Robert Christgau: Dean of American Rock Critics

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Loggins and Messina [extended]

  • Sittin' In [Columbia, 1972] C
  • The Best of Friends [Columbia, 1976] C+
  • Keep the Fire [Columbia, 1979] C+
  • Vox Humana [Columbia, 1985] C+

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Consumer Guide Reviews:

Sittin' In [Columbia, 1972]
This session is where engineer-producer Messina was supposed to escape group life, but no such luck. Despite the transcendent melody of "Danny's Song," Loggins makes like Richie Furay only squarer, and this sounds like more it's "serious." C

The Best of Friends [Columbia, 1976]
I suppose this compilation deserves points for hummability and getting it over with--eight of the ten songs are from the first two albums, so it's about time--but there's just too much to forgive. The memory of K. clapping his hands like a seal while exhorting a Cheech & Chong crowd to "boogie." The memory of FM programmers offering up "You Mama Don't Dance" as a tribute to the uptempo demons. The note that compares that song to "Wilbur Harrison's version of `Kansas City'" (it's Wilbert, you ignorami, and it sure ain't "Kansas City"). And especially the note that connects the even limper "My Music" to "the simplicity of the early Chuck Berry days." The nerve. Chuck Berry had genius, energy, soul, spunk, wit, irreverence, brains, urgency, a good beat, a criminal record, a number-one record, brown skin, a pompadour, and a duckwalk. All they've got is a million dollars--or less, I hope. C+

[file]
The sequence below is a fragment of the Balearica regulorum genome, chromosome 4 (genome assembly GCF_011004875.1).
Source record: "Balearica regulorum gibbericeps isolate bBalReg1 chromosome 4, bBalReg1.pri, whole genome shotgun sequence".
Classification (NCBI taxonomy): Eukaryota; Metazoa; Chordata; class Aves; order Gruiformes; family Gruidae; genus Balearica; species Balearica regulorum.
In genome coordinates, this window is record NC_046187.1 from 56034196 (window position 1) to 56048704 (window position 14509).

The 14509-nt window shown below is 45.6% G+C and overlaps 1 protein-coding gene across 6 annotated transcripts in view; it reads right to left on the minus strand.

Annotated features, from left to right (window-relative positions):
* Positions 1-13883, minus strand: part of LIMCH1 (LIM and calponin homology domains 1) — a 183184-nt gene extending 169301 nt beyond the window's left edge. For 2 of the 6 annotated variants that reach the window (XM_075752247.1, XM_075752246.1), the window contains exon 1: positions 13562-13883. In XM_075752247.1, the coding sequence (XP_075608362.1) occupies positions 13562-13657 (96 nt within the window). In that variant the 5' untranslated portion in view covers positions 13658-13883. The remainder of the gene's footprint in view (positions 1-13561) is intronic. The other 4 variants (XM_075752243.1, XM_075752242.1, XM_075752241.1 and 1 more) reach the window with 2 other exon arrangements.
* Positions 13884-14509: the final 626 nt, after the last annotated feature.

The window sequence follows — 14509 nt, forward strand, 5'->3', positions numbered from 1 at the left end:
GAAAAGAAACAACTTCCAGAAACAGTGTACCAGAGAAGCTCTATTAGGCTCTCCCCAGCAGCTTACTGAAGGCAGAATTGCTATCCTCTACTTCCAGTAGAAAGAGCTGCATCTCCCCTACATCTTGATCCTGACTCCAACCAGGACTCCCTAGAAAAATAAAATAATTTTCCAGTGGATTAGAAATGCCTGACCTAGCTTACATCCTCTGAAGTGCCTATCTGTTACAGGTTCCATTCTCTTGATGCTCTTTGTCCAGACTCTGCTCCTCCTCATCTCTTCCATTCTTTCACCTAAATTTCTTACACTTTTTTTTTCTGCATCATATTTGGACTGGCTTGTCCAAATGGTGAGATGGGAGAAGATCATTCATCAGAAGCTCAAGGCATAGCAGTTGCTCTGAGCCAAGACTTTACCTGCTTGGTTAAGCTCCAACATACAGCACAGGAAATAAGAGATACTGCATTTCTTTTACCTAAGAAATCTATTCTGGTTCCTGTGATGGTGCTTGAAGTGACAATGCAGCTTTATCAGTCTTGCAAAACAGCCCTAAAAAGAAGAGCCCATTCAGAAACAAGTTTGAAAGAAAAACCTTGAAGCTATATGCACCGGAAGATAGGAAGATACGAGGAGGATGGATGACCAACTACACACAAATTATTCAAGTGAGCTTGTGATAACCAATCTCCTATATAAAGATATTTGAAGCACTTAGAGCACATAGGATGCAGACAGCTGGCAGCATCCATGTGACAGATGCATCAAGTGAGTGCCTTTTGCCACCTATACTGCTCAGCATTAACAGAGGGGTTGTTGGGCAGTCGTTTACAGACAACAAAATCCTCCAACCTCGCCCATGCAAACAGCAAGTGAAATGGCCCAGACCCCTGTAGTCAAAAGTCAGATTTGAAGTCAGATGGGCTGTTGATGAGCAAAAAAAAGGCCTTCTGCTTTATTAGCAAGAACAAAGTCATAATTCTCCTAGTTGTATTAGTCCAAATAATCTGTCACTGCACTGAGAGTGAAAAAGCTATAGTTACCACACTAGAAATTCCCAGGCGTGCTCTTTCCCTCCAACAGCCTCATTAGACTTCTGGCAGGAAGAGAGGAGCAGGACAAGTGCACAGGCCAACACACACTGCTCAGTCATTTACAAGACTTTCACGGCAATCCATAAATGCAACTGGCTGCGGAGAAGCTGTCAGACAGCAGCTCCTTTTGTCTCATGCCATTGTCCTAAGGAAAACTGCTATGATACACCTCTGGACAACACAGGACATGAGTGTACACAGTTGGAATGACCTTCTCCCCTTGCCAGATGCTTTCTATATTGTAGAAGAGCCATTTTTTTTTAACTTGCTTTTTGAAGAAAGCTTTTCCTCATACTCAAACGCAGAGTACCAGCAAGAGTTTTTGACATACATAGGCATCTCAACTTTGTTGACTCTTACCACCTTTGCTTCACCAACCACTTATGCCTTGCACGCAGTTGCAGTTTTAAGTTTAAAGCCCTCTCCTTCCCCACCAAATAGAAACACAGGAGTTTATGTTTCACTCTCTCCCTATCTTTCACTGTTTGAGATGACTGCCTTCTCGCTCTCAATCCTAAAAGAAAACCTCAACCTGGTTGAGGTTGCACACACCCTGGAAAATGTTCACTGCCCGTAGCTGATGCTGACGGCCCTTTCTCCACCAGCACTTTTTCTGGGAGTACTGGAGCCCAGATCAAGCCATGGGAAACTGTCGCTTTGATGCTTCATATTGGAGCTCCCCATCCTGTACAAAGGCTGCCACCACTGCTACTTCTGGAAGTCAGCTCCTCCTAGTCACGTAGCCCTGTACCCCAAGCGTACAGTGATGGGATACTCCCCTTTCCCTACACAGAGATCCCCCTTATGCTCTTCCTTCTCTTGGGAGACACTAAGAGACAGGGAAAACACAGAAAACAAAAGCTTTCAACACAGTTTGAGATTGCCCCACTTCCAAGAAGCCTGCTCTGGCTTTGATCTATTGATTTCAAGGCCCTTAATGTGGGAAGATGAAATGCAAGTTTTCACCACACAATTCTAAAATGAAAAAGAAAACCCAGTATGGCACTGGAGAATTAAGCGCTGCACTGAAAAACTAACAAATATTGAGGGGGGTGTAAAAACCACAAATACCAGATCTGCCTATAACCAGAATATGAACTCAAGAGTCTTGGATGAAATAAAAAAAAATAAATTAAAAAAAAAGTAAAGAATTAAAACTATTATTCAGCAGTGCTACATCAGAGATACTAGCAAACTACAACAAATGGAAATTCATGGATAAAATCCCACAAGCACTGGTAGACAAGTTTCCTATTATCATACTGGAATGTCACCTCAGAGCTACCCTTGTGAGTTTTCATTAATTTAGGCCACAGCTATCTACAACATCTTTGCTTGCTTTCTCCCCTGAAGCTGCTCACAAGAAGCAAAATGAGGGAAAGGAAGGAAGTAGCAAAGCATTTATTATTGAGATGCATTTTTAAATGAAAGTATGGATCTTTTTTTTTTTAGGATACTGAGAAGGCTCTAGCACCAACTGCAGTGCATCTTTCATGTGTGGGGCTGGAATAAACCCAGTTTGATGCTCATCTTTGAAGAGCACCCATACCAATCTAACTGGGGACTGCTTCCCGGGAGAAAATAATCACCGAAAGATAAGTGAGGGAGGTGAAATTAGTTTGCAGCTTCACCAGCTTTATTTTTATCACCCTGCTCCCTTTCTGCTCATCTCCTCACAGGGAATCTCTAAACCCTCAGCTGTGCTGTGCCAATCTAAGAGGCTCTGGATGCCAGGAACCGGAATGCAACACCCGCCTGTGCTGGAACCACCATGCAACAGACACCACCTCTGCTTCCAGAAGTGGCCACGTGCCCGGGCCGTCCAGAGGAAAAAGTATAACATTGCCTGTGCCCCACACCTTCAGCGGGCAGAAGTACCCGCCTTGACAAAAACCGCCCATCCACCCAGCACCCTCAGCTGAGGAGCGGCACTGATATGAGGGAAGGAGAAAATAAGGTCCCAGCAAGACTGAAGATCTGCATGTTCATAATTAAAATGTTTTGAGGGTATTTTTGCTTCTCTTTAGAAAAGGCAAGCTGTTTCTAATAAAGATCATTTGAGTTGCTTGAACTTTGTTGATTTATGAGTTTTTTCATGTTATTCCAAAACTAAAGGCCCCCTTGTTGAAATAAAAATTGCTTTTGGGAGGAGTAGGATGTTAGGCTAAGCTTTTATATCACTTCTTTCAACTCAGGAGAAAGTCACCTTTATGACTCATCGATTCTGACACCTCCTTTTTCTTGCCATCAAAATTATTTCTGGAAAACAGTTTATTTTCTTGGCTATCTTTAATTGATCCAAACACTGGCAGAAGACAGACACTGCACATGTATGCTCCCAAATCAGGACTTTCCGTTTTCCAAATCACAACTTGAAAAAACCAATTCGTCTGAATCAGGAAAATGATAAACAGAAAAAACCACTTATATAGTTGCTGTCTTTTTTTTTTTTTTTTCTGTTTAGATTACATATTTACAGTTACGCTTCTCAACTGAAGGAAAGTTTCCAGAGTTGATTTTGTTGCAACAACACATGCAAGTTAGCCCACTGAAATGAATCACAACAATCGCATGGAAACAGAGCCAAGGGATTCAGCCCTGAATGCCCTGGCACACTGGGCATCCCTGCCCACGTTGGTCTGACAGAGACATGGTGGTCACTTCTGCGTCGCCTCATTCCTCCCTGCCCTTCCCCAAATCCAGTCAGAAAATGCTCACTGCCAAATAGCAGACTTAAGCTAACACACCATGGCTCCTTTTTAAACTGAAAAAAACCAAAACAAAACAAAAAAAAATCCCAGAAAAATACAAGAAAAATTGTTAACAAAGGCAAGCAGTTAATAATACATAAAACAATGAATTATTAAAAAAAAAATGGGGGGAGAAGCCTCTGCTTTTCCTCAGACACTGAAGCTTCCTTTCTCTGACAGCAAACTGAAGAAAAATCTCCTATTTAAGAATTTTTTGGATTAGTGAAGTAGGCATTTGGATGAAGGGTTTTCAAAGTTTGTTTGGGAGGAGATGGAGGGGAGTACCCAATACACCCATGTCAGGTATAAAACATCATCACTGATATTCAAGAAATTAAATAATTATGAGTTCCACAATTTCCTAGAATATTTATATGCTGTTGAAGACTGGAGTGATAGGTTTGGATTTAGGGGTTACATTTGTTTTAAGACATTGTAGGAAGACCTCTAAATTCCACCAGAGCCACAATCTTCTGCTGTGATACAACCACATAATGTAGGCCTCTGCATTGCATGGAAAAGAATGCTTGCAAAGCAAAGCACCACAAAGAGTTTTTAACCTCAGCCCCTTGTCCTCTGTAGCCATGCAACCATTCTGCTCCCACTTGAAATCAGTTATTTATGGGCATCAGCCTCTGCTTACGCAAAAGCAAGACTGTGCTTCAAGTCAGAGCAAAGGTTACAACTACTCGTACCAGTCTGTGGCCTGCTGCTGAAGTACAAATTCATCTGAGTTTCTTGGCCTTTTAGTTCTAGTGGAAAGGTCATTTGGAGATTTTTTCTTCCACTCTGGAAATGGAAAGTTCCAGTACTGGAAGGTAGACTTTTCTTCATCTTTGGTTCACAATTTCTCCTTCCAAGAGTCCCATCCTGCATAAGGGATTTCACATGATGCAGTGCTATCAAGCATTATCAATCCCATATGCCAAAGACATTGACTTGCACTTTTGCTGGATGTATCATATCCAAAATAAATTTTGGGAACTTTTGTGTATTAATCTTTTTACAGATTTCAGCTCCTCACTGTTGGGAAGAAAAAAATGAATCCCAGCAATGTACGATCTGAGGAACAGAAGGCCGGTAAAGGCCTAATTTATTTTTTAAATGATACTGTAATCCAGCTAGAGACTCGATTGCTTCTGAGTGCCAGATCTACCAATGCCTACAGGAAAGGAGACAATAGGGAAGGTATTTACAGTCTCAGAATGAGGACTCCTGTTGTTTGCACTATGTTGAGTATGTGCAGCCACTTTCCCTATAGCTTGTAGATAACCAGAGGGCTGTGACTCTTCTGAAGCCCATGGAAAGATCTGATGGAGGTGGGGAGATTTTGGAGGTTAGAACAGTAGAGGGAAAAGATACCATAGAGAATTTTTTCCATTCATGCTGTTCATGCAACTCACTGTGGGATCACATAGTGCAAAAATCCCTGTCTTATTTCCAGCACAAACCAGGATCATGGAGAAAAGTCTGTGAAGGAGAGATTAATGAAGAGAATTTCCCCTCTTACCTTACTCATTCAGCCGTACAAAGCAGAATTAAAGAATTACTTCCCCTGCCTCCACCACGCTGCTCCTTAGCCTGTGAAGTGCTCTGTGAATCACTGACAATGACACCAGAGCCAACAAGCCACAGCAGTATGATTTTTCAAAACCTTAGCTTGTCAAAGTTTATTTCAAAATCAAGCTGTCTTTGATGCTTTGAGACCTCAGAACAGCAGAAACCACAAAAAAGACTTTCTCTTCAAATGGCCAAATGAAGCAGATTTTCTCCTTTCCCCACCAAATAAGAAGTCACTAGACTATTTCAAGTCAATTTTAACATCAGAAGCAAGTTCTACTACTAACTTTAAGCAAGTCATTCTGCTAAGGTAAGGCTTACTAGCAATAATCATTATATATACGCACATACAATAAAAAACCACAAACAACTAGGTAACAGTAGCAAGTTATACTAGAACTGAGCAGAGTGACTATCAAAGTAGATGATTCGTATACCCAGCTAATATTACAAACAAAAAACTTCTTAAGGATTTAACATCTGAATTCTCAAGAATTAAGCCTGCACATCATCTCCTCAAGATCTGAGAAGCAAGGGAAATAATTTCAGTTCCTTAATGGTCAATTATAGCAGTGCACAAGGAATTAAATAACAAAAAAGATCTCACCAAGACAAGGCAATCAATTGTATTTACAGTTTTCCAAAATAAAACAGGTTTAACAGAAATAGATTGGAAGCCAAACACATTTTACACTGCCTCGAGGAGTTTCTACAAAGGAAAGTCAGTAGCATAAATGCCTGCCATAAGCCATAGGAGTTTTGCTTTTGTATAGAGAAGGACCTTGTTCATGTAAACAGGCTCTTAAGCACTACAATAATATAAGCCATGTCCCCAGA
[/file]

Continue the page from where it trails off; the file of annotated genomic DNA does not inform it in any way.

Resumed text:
Kenny Loggins: Keep the Fire [Columbia, 1979]
I used to think Kenny had no sense of rhythm, but his problems were actually less severe--he just couldn't rock. This Tom Dowd-produced Doobie-disco job swings just like Jesse Colin Young. And if you think it isn't Doobie-disco, tell me why the one great song on the record was written with Michael McDonald. "This Is It," it's called, and it is. C+

Kenny Loggins: Vox Humana [Columbia, 1985]
"My goal was to transform my music into a more and more personal medium," says this harmless case study in contemporary pop of his first self-produced album, so he must think a lot about "love," a word which appears in seven of the nine songs. The subject is all-important for sure, but tricky to make new, as they say. Loggins succeeded in 1979 with the put-up-or-shut-up epiphany "This Is It." Here he hopes his rhythmic savvy and supple falsetto prove epiphany enough for Contemporary Hits Radio. Which given the promotional budget and catchy arrangement of the confidently entitled title tune, they already have. C+